Audi SQ7 review
Audi’s ultimate SUV offers sports-car pace and seating for seven
If you’re looking at luxurious and desirable SUVs, you’ll find an impressive range of contenders competing with the Audi SQ7 for your sizeable budget. It’s the flagship version of Audi’s highly capable seven-seat Q7 line-up, and dealers have been offering the SQ7 since summer 2016 in their efforts to distract performance-orientated SUV buyers from other brands. The list of SQ7 rivals includes SUV exotics like the BMW X5M, Porsche Cayenne Turbo, Range Rover Sport SVR and Mercedes-AMG GLS 63; all share the alluring characteristics of luxury, impressive practicality and sports-car pace. They also all cost a small fortune to own and run.
The Audi SQ7 spec sheet includes a 429bhp version of the 4.0-litre twin-turbocharged diesel engine used in the Bentley Bentayga. It uses the same engineering platform, too, also shared with the latest Porsche Cayenne, and as result there’s no argument that SQ7 performance levels are spectacular.
The Audi uses innovative technology in the shape of a 48-volt electric supercharger that pumps air into the big V8 engine at low revs. More air means more fuel can be burned, helping the SQ7 to accelerate instantly when you put your foot down – eliminating the short period of ‘turbo lag’ that can take the edge off performance in some engines. The novel 48-volt system also runs an optional electro-mechanical anti-roll system that gives the hefty SUV an uncanny ability to corner virtually flat at very high speeds.
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Talking of speed, the Audi SQ7's performance figures are pretty mind-blowing. It'll sprint from 0-62mph in 4.9 seconds and top speed is limited to 155mph. On the road, that performance means you can grab the sort of overtaking opportunities mostly reserved for serious sports cars, while the active anti-roll system and phenomenal grip of Audi’s quattro four-wheel-drive system means the car can carry startling pace through corners, too. Progress is accompanied by a thrilling exhaust note that sounds more like a high-performance petrol engine than a diesel, and helps to accentuate this 2.3-tonne behemoth’s dramatically sporty credentials.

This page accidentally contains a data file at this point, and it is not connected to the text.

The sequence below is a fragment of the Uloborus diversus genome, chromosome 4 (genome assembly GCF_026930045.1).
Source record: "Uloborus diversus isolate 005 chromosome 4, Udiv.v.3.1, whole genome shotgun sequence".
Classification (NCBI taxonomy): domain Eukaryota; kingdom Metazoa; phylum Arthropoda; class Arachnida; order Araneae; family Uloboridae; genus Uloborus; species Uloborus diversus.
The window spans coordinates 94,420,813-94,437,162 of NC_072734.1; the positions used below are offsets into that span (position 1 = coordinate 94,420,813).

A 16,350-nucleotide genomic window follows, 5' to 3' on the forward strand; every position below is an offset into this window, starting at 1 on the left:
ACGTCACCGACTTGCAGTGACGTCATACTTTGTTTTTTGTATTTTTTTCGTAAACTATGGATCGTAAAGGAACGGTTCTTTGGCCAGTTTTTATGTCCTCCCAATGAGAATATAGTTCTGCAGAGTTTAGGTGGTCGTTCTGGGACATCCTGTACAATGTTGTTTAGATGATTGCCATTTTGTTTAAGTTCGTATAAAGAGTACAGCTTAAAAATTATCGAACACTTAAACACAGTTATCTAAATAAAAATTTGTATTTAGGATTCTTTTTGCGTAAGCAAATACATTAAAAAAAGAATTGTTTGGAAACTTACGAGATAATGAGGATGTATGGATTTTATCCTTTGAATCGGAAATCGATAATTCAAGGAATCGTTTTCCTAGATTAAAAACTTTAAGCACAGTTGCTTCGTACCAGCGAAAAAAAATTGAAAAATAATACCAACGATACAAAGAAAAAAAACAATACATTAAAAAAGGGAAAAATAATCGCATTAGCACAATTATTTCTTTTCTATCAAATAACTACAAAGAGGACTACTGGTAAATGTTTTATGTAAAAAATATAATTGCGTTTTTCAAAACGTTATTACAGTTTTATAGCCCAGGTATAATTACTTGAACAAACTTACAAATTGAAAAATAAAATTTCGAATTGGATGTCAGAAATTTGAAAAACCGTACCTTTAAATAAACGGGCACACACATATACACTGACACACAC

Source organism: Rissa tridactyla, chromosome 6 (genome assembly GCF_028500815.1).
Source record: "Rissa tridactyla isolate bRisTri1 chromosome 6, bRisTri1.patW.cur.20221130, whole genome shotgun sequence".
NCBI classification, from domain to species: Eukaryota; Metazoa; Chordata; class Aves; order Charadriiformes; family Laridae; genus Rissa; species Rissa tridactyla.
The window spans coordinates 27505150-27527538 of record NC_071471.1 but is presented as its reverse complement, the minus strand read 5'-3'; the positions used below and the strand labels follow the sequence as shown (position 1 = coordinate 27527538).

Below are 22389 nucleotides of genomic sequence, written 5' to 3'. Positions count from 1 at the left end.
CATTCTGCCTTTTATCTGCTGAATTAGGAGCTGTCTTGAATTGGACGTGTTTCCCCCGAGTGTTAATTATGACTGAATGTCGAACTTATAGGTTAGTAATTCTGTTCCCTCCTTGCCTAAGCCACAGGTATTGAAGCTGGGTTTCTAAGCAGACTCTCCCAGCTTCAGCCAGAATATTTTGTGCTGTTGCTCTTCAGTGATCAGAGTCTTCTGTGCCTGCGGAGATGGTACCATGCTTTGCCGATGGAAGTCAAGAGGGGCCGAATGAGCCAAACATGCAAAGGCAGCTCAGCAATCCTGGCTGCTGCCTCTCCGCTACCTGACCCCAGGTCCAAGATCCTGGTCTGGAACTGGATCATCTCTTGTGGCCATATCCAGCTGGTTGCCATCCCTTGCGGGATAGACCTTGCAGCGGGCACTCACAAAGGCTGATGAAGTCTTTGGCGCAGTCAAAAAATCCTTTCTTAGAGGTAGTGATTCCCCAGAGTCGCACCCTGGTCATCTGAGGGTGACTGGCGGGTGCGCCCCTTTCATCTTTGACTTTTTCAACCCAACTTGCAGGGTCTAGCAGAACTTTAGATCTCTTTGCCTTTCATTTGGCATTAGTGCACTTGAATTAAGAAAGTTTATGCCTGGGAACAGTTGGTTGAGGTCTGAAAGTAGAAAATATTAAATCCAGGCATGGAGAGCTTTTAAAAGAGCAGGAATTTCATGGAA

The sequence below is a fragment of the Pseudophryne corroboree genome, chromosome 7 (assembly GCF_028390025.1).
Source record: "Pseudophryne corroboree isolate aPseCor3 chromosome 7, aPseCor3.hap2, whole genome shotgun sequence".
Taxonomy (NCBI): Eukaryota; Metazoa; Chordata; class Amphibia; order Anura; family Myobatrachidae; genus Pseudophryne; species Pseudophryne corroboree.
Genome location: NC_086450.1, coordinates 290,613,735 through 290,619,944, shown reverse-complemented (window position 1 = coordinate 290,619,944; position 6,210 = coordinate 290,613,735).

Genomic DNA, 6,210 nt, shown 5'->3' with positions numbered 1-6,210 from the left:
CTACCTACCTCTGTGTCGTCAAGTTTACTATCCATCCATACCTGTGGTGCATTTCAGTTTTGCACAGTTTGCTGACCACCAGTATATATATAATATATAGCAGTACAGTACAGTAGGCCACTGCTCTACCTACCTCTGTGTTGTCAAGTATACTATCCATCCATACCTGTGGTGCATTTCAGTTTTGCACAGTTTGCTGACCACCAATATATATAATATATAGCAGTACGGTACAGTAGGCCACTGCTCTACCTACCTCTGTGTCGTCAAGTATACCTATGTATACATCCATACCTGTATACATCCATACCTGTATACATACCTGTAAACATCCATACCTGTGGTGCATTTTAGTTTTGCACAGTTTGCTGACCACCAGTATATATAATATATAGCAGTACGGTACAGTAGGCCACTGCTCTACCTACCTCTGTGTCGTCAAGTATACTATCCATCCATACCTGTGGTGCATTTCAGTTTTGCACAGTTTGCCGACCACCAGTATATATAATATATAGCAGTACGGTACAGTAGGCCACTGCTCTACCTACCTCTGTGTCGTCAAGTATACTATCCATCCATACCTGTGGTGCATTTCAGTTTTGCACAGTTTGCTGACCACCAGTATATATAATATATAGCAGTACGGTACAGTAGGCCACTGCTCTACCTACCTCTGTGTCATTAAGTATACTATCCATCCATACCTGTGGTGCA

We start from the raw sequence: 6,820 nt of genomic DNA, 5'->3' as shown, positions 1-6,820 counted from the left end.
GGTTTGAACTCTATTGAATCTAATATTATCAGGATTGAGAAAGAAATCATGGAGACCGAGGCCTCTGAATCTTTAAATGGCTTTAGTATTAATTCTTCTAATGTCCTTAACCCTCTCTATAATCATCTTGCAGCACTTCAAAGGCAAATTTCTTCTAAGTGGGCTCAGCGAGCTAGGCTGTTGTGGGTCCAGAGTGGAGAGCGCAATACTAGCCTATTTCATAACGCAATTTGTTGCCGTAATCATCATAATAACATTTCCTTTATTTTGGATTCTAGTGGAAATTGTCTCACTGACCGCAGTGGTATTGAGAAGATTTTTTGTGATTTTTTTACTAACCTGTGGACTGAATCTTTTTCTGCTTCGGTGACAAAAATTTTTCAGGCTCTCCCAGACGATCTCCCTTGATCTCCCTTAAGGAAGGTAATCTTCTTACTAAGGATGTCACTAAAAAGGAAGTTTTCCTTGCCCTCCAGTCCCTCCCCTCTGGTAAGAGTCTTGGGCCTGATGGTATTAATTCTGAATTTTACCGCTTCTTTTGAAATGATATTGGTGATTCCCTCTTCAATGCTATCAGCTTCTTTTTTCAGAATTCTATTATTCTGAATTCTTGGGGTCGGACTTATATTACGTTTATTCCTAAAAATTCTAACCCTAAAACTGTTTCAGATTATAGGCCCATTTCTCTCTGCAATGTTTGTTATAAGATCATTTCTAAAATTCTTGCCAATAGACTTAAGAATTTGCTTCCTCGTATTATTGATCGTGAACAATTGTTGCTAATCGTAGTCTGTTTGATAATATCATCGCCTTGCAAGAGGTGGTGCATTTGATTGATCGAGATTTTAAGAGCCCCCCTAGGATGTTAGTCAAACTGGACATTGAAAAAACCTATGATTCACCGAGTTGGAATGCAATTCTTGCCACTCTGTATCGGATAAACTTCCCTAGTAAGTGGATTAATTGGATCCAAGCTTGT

The downside of all this fun is the high cost of ownership; you can spend close to £100,000 if you get carried away with the luxury options list, although the official starting price is just under £74,000. An official 39.2mpg fuel-consumption figure sounds promising, but you need to drive cautiously to get close to it, while 190g/km CO2 emissions mean company-car drivers are walloped for 37% Benefit-in-Kind tax.
If you can handle the finances, though, it’s unlikely the SQ7 will disappoint. Luxury interior appointments include the sort of high-end infotainment options you’d expect, and the SQ7 also benefits from Audi’s Virtual Cockpit instrument display.
All Q7s are refined and comfortable to drive, and the car's size means it’s immensely practical as family transport, too, with versatile seating for up to seven and a vast boot. Owners may also appreciate that the SQ7 is – in spite of its imposing road presence – a more subtle performance flagship than some of rivals. Until you put your foot down, at least.
Verdict 4 / 5
The technically advanced Audi SQ7 offers blistering pace, serious luxury and family-friendly practicality in a relatively restrained-looking package. While less engaging than a Porsche Cayenne, it’s an extremely competent driver’s car, but the cost of ownership is not for the faint-hearted.